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Old 10-09-05, 12:08 AM   #1
$h@wN
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synchronizing breathing, heart-rate, cadence

I've found that if you can synchronize breathing, heart-rate and cadence, something magical happens. Say your cadence is 120 your breathing rate is 60 and your heart rate is 120, they all have a "common denominator" and everything comes into synch. If anyone has ever played music with others, you'll have had a similar feeling. anyone else experience this? Another technique is to combine mashing and spinning into a cadence that goes something like "mash-spin-spin" start with the right leg then repeat starting with the left.
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Old 10-09-05, 01:27 AM   #2
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I'm not coordinated enough to rub my tummy & pat my head let alone try to coordinate cadence, heart rate & breathing!

I prefer to just ride.
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Old 10-09-05, 12:26 PM   #3
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I know some of us MTB'ers call it "in the zone." Now, we don't try to coordinate anything, it just happens.

Also, we runners get into this zone too. We get to where we have a very fast "race pace" that seems like we can just go on forever, but at the end of the race we almost collapse of exaustion. It's kinda the perfect performance area to get in.
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Old 10-09-05, 04:00 PM   #4
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back when i was a runner & now that i am a cycler i have always breathed in rythm with my cadence. 1 in 1 out, 2 in 1 out, 1 in 2 out, 2 in 2 out, it all depends on how hard im working. at the same time ill breath a song while im pedaling to help take my mind off the pain when im going real hard. dont know if im in unison with my heart because ive never had a HRM.
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Old 10-09-05, 08:21 PM   #5
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Back when I used to run I had read that exhaling on a foot-fall was significantly more jarring than inhaling. One of the elite triathletes had apparently decided to adopt an odd sequence so that exhaling foot-falls would alternate regularly between feet. He felt it prevented skeletal injuries during ultra-distance races and workouts. At the time I had been having a recurring problem with my right knee. I tried out his theory and was amazed to find my problems completely disappear. Later, during the early part of a marathon (when I was running slower than normal trying to get miles in the bank) I had adopted an unfamiliar breathing sequence. I started to have a little pain in my knee and suddenly realized the sequence was actually doing an exhale foot-fall on the same foot repeatedly. I switched over to the other foot for a while, then back to a more familiar alternating sequence and the pain went away.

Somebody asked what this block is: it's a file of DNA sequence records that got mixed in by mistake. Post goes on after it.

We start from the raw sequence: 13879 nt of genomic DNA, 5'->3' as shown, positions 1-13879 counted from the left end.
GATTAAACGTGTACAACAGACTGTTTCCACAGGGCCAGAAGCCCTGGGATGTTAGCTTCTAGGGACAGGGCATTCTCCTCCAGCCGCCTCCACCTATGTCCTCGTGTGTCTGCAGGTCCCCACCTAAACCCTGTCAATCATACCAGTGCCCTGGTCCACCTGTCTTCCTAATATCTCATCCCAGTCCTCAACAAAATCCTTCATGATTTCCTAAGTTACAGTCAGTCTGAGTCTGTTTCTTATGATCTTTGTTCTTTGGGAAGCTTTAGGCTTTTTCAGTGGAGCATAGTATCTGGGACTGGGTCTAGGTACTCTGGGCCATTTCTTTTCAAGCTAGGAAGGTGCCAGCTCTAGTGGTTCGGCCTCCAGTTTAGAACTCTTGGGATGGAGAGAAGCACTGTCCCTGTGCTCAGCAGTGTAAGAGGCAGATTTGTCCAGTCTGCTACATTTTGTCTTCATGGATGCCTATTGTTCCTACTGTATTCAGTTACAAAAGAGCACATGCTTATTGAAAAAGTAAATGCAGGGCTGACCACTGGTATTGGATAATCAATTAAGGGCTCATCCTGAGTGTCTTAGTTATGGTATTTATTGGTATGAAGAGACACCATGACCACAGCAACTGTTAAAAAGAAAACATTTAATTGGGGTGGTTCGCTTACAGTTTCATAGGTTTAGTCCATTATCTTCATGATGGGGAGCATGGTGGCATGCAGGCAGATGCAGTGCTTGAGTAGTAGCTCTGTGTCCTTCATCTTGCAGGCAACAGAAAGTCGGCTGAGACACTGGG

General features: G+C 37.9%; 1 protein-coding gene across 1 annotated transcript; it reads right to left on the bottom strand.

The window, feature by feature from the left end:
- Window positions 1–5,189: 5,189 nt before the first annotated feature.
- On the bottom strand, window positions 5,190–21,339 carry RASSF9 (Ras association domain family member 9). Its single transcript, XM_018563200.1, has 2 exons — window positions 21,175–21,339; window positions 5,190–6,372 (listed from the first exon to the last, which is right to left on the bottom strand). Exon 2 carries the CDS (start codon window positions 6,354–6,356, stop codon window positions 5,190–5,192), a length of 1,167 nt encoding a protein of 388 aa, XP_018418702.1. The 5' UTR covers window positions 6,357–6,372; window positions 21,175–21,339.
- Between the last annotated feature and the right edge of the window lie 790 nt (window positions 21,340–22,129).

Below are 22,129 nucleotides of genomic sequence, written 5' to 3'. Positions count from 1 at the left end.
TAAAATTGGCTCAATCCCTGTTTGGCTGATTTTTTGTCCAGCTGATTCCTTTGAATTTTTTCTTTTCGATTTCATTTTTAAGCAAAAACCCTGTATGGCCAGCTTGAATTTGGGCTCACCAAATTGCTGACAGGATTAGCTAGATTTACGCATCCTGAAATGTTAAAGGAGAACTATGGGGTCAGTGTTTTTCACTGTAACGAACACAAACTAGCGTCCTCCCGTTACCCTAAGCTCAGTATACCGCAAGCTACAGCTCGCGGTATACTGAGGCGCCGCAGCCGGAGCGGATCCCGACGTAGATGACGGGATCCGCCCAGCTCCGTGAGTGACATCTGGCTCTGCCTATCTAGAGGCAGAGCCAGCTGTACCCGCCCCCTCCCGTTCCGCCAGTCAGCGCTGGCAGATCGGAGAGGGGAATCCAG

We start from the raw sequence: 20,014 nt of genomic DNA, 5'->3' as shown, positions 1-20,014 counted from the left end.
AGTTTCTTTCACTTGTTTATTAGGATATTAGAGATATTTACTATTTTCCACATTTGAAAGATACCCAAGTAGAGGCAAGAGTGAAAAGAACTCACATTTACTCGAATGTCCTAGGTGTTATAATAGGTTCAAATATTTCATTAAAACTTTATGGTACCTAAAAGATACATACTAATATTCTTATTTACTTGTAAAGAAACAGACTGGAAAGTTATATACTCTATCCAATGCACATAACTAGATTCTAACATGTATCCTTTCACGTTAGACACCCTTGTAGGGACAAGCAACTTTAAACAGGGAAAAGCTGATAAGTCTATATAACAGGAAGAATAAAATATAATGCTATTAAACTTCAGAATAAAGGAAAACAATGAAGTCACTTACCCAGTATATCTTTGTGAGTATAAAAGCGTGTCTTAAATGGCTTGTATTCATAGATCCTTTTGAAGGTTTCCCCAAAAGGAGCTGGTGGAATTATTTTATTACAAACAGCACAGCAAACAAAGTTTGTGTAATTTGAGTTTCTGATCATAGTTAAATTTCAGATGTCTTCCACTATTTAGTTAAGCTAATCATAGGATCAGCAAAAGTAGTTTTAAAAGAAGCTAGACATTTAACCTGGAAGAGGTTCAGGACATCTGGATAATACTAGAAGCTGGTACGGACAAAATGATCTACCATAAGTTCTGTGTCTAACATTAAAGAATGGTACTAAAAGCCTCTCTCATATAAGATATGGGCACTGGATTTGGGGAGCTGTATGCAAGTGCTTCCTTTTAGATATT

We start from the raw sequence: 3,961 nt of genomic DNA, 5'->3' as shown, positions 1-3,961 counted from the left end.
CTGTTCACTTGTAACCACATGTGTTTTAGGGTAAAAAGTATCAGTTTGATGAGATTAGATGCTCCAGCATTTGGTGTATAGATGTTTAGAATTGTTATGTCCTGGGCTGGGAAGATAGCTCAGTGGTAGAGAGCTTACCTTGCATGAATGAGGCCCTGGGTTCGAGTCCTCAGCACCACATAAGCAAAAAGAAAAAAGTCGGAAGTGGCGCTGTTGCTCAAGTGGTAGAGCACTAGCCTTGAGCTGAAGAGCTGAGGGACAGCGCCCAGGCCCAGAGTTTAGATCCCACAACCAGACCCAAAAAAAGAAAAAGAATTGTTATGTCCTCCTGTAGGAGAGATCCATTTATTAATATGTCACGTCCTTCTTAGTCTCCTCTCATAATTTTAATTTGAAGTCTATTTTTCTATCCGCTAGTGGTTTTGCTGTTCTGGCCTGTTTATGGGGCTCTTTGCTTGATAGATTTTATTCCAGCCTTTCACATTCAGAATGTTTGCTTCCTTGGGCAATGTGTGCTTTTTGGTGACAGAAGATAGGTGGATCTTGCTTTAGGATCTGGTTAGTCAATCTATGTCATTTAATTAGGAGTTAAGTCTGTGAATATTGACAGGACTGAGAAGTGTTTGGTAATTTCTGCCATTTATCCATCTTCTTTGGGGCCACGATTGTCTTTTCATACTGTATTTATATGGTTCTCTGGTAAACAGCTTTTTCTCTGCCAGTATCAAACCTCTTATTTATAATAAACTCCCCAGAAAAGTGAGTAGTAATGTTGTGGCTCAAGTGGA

Ever since then I've used a breathing cadence and it has carried over to my bike workouts as well.
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Old 10-10-05, 06:21 PM   #6
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Breathing and it's rhythm is exceptionally important. I recall newbies in Tae Kwon do who would start sparring and hold their breath practically, a big no-no. I'm almost of a mind that rhythmic breathing will help automatically sync the rest during biking.
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Old 10-11-05, 07:44 PM   #7
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A 120 cadence at 120 bpm? What team do you ride for?
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Old 10-11-05, 09:55 PM   #8
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When I get into my 'zone' I find that my breathing syncs in with my cadence, my HR varies from low 130's to about 155 as I vary my intensity.
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Old 10-11-05, 10:54 PM   #9
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Quote:
Originally Posted by $h@wN
I've found that if you can synchronize breathing, heart-rate and cadence, something magical happens.
It's called 'resonance' and will cause you to violently self destruct.
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Old 10-12-05, 07:16 AM   #10
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I would thinkthat would be a very difficult thing to do and would make cycling very boring if you had to concentrate on every stroke and every breath. I'm trying to increase my pull and I sometimes makes cycling a pita. I'm not sure if that is why I've not ridden much in the last 2 weeks or if it is just general burnt-out.
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Old 10-12-05, 07:33 AM   #11
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You are thinking too much. Relax. Keep your hands, arms, shoulders, and neck loose and relaxed. Pick up your cadence but remain smooth. Let your mind wonder. It all comes together if you let it. And watch out for that tree!
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Old 12-13-07, 01:46 PM   #12
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I'm not that good but find playing with biofeedback is very entertaining and keeps my mind engaged.

Also, I can manipulate my HR up or down ten beats a minute while other variables stay the same rather easily with my mind. I have noticed that, for sure. Also, I can do the same with my BP at rest, so, I am not surprised at the notion that a trained athelete could manipulate his vitals to some degree and find a slight advantage in some pattern.
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